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A cup of Turkish coffee, served from a copper cezve
|Country of origin||Turkey|
Turkish coffee is made by boiling very finely ground coffee beans with water and usually sugar, then serving the result into cups, where the grounds are left to settle. Sugar, if any, is added to the initial mixture, before boiling. The boiling is done carefully, so that as soon as the mixture begin to froth, and before it boils over, about one-third of the coffee is distributed to individual cups; the remaining amount is returned to the fire to froth a second time, then distributed to the cups.
When ordering a Turkish coffee, the amount of sugar is specified, from no sugar (Turkish sade 'plain'); with little sugar (az şekerli 'a little sugar'); with moderate sugar (orta şekerli 'medium sugared'; μέτριος 'moderate'); or heavily sugared (şekerli 'sugared' or tatlı 'sweet').
In Bosnia and Herzegovina, Turkish coffee is also called "Bosnian coffee" (Bosnian: bosanska kahva), which is made slightly differently from its Turkish counterpart. A deviation from the Turkish preparation is that when the water reaches its boiling point, a small amount is saved aside for later, usually in a coffee cup. Then, the coffee is added to the pot (džezva), and the remaining water in the cup is added to the pot. Everything is put back on the heat source to reach its boiling point again, which only takes a couple of seconds since the coffee is already very hot. Coffee drinking in Bosnia is a traditional daily custom and plays an important role during social gatherings.
A beverage called "turecká káva" or "turek" is also very popular in the Czech Republic and Slovakia, even if other forms of coffee preparation (such as espresso) have become widespread in the last few decades, decreasing the popularity of turek. Cafés usually do not serve turek any more, in contrast to pubs and kiosks, but turek is still often served in households. The Czech and Slovak form of Turkish coffee is different from Turkish coffee in Turkey, the Arab world or Balkan countries, since cezve is not used. It is in fact the simplest possible method to make coffee: ground coffee is poured with boiling or almost boiling water. The weight of coffee and the volume of water depend only on the taste of the consumer. In Lithuania, this method was the only method that people made coffee during last decades, however never called it Turkish coffee. The method is widely used in the households to this day. In recent years, genuine Turkish coffee made in a cezve (džezva in Czech) has also appeared, but Turkish coffee is still understood, in most cases, as described above.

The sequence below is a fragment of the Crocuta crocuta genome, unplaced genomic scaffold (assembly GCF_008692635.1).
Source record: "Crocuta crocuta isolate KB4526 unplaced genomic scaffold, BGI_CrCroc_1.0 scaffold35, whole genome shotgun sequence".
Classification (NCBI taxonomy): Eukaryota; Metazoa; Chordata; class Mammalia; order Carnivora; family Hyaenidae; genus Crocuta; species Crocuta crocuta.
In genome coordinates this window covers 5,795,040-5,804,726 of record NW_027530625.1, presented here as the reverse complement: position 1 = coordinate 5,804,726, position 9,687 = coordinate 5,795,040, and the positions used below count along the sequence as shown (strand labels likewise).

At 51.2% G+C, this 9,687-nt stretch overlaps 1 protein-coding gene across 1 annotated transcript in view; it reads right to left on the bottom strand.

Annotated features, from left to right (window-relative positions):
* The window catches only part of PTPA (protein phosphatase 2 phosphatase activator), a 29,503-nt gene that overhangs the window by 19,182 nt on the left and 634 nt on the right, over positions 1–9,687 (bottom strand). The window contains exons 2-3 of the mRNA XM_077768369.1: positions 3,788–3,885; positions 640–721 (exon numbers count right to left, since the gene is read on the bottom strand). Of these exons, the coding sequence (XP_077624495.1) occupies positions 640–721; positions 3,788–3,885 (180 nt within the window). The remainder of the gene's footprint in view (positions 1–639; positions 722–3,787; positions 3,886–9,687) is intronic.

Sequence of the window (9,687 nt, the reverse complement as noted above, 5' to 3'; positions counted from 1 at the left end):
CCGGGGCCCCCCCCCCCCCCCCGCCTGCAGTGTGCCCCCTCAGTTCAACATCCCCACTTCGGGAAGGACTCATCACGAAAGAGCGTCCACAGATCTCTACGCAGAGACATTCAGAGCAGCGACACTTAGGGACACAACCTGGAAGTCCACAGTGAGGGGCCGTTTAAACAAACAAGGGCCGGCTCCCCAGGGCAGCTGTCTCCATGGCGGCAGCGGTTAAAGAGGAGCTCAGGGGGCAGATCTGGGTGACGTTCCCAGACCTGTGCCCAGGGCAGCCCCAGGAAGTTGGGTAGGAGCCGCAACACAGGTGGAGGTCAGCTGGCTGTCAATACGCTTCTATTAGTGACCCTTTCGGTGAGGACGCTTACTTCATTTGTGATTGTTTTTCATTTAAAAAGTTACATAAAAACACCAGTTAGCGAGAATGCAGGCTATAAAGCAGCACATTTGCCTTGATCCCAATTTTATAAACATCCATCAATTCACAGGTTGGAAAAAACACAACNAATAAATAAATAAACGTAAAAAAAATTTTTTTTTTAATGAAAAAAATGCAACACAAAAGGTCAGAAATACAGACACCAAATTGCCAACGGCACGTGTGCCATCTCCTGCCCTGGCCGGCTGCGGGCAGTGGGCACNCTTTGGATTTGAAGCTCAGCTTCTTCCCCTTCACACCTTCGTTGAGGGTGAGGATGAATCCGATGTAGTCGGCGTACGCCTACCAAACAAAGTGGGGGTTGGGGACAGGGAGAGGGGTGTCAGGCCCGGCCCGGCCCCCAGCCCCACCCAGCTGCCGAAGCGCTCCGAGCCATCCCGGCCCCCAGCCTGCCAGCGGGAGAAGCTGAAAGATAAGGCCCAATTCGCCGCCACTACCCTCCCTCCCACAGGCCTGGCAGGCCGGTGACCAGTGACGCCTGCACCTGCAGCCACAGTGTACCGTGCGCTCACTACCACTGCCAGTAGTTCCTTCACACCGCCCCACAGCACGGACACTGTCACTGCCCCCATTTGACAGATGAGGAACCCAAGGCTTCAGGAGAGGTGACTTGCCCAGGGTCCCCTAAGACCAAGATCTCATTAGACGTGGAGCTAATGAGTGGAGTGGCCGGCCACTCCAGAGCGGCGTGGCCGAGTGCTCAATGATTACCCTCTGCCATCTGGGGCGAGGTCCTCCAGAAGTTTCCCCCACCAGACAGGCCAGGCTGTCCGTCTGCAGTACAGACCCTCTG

In Greece, Turkish coffee was formerly referred to simply as 'Turkish'(τούρκικος). But political tensions with Turkey in the 1960s (Istanbul pogrom) led to the political euphemism 'Greek coffee'(ελληνικός καφές), which became even more popular after the Turkish invasion of Cyprus in 1974: "... Greek–Turkish relations at all levels became strained, "Turkish coffee" became "Greek coffee" by substitution of one Greek word for another while leaving the Arabic loan-word, for which there is no Greek equivalent, unchanged." There were even advertising campaigns promoting the name "Greek coffee" in the 1990's, which acknowledged the usage of "Turkish": "Thousands of Greeks follow the habit of calling their beloved coffee 'Turkish'."
As well as being an everyday beverage, Turkish coffee is also a part of the traditional Turkish wedding custom. As a prologue to marriage, the bridegroom's parents (in the lack of his father, his mother and an elderly member of his family) must visit the young girl's family to ask the hand of the bride-to-be and the blessings of her parents upon the upcoming marriage. During this meeting, the bride-to-be must prepare and serve Turkish coffee to the guests. For the groom's coffee, the bride-to-be sometimes uses salt instead of sugar to gauge his character. If the bridegroom drinks his coffee without any sign of displeasure, the bride-to-be assumes that the groom is good-tempered and patient. As the groom already comes as the demanding party to the girl's house, in fact it is the boy who is passing an exam and etiquette requires him to receive with all smiles this particular present from the girl, although in some parts of the country this may be considered as a lack of desire on the part of the girl for marriage with that candidate.
Superstition says the grounds left after drinking Turkish coffee can be used for fortune-telling. The cup is commonly turned over into the saucer to cool, and it is believed by some that the patterns of the coffee grounds can be used for a method of fortune telling known as tasseography (Turkish: kahve falı, Greek: καφεμαντεία, kafemanteia, Arabic: قراءة الفنجان, qira'at al-fenjaan, German: Kaffesatzlesen, Serbian: гледање у шољу / gledanje u šolju), or tasseomancy.
Their chauvinism may sometimes take you a little aback. Now that they are quarrelling with the Turks over Cyprus, Turkish coffee has been renamed Greek coffee; ...
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